October 2022

Retained EU Law (Revocation and Reform) Bill

Louise Taft Consultant Solicitor - Employment

The European Union (Withdrawal) Act created the concept of “Retained EU Law”. Essentially, in order to avoid a legislative vacuum when the UK left the EU, a snapshot of all EU legislation was taken, to be preserved as “Retained EU Law”. Parliament could however legislate to overturn provisions of Retained EU Law as it saw fit.

This Bill proposes to revoke all EU derived sub-ordinate legislation by the end of 2023, but also create powers to preserve specific provisions. This reverses the previous position, so the default is that EU derived Regulations will now be scrapped unless a decision is made to keep them.

Large swathes of UK employment law are contained in EU derived subordinate legislation. The Working Time Regulations govern the maximum working week as well as rights to rest breaks and paid holiday. Rights for atypical workers are contained in the Part Time Workers Regulations, Fixed Term Workers Regulations and Agency Worker Regulations. For over 40 years, the TUPE Regulations have governed the rights of employees when businesses and contracts transfer.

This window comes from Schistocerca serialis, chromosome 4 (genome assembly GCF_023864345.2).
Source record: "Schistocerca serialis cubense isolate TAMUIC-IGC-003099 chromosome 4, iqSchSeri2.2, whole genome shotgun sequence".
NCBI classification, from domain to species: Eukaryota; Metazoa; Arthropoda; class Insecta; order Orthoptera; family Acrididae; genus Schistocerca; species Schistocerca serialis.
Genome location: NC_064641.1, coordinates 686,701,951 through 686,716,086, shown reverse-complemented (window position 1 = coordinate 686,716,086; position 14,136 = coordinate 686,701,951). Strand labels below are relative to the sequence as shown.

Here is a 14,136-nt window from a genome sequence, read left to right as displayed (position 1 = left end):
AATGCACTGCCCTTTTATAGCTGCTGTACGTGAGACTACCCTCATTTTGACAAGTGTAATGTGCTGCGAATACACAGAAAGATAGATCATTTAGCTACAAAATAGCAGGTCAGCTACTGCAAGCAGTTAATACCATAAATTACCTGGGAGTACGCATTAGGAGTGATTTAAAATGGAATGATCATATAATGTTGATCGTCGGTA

Whether or not government does indeed intend to scrap these key employment provisions remains to be seen. But even if they are kept, other provisions of the Bill will have significant consequences. As well as scrapping subordinate legislation, the concept of Retained EU Law itself will disappear at the end of 2023, to be replaced by “assimilated law”. The courts will no longer be bound by retained EU case law. So, for example, UK courts will no longer need to follow the many CJEU cases that have considered the right to paid holiday. The concern is that this will lead to great uncertainty.

If the Bill is passed, there will inevitably be a busy period during which key employment rights are reviewed in a tight timetable. It seems unlikely that all EU derived employment regulations will be scrapped, but some may well fall away. The employment law of 2024 and beyond could look very different indeed.

Photo by Guillaume Périgois on Unsplash


If you have any questions, please contact a member of our Employment team

Louise Taft Consultant Solicitor - Employment +44 (0) 20 7060 6474 louise.taft@jurit.com

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